Cosmic Connections

The Thievery Corporation helps you get lost in your liberal imagination, while Monade is entirely forgettable

If you listen to just one randomly chosen song by the Thievery Corporation, you might think the musical duo is from, among other places, Jamaica, the U.K., Brazil, India or Nigeria. But if you listen to a full globe-spanning album from the duo of Rob Garza and Eric Hilton, including its fourth and latest, it’ll hit you right away.

These guys are clearly from Washington.



Liberal leanings: Theivery Corporation

That is, Washington at its most intellectually, diplomatically ideal: a multicultural hotbed of ever-fresh ideas from a diverse and well-traveled populace that never stops thinking about and working for a better world. So what if it’s not real? Like an empathy drug, a Thievery Corporation album helps you get lost in your liberal imagination. The world seems full of promise, at least for an hour.

While it’s ultimately hopeful though, Thievery doesn’t make music for you to feel better about humanity, or as a backdrop to while away an evening imbibing. Oh sure, Garza and Hilton may live and nourish the high life. Hilton’s achingly trendy Eighteenth Street Lounge, for example operates from a plush but semi-secret location in Northwest D.C. where only those in the know go. But over the duo’s stylish melodies and refreshing beats the lyrical artillery flows. “Well let’s start by making it clear who is the enemy here, ” goes the start of “Marching the Hate Machines, ” which launches the album in a haze of Vietnam-era psychedelic sounds, courtesy indie-rock band The Flaming Lips. It’s a deceptively sweet song about the military.

Though it’s unmistakably Thievery, The Cosmic Game is only very loosely connected to the electronic chill-out sound that the duo helped pioneer over the past decade. The two have recoiled from association with the chillout label from the beginning, probably because it’s far more associated with being fashionable than being socially conscious. Thievery strives to be both, but each album since Sounds from the Thievery Hi-Fi has shown the two growing more and more musically conscious as well, adding non-electronic instrumentation to the mix. And they’ve never sounded better and more natural than on The Cosmic Game.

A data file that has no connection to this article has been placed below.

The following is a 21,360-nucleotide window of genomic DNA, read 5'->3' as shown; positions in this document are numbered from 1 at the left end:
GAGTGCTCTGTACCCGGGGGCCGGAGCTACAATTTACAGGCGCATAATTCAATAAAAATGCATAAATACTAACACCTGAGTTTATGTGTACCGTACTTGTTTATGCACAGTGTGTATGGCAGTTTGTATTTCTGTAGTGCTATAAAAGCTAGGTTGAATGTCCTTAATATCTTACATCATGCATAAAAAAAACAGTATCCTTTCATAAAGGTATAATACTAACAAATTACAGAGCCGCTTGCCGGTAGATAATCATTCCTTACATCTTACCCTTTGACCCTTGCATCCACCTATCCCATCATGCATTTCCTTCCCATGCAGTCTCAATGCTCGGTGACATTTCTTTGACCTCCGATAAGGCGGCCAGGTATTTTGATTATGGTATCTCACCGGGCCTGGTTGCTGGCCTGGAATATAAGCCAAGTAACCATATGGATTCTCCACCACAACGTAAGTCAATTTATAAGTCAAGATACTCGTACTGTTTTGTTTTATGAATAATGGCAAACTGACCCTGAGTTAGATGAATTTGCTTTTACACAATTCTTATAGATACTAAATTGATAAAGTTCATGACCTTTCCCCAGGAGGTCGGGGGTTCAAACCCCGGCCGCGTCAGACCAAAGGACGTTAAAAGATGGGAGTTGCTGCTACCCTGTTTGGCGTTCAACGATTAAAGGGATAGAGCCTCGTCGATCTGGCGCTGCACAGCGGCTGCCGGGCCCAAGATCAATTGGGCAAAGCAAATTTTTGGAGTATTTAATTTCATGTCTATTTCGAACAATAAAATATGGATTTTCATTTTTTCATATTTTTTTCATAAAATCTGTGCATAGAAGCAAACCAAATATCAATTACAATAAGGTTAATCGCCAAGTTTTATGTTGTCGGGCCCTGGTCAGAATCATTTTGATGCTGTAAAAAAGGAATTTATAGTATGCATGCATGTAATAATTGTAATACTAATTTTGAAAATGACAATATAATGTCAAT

The album sees them expand their usual guest-star lineup to include several rock icons. They collaborate most successfully with fellow world-music traveler David Byrne, of the seminal new-wave band Talking Heads. Byrne weaves a paranoid tale, accentuated by his characteristically strange delivery, on “The Heart’s a Lonely Hunter. ” “Welcome to my spaceship, ” he sings, over horn-propelled Afro-beat polyrhythms. “It’s beautiful forever/Well she’s right here where you left her, and her heart’s a lonely hunter. ”

Sometimes Thievery’s music comes across just like that beautiful, lonely spaceship, just waiting to whisk you away to view the world from the cosmos, to see the damage done — and to identify where to start the repairs.


Advertisement

Thievery Corporation: Cosmic Game

Monade: A Few Steps More

Best of Hotel Costes

The latest album from Monade — A Few Steps More — comes across like a hit of Ambien. A four-piece band fronted by French-born Laetitia Sadier, best known as the soft yet icy-voiced lead singer of the British band Stereolab, forsakes catchy melodies and compelling beats altogether. The press notes says the album is “distinct by its more considered approach and spare arrangements [with] minimal percussion and the understated playing of the band. ”

Spare, minimal, understated: all code words for utterly forgettable. The album’s 12 tracks come and go without a trace, leaving no memory. If you can stop time and listen as it goes by, almost without exception you’ll be left puzzled at just how the band’s clear bossa-nova influence could result in such a lackluster execution.

Sadier doesn’t help matters with her voice. It often sounds like a clarinet in need of a new reed. And she continually sings at the top of her register, straining to hold the high notes, when she should instead concentrate on her very pleasant alto base.

I’d rather be asleep.

Doug Rule is a theater critic and contributing editor for Metro Weekly.

Please Leave a Comment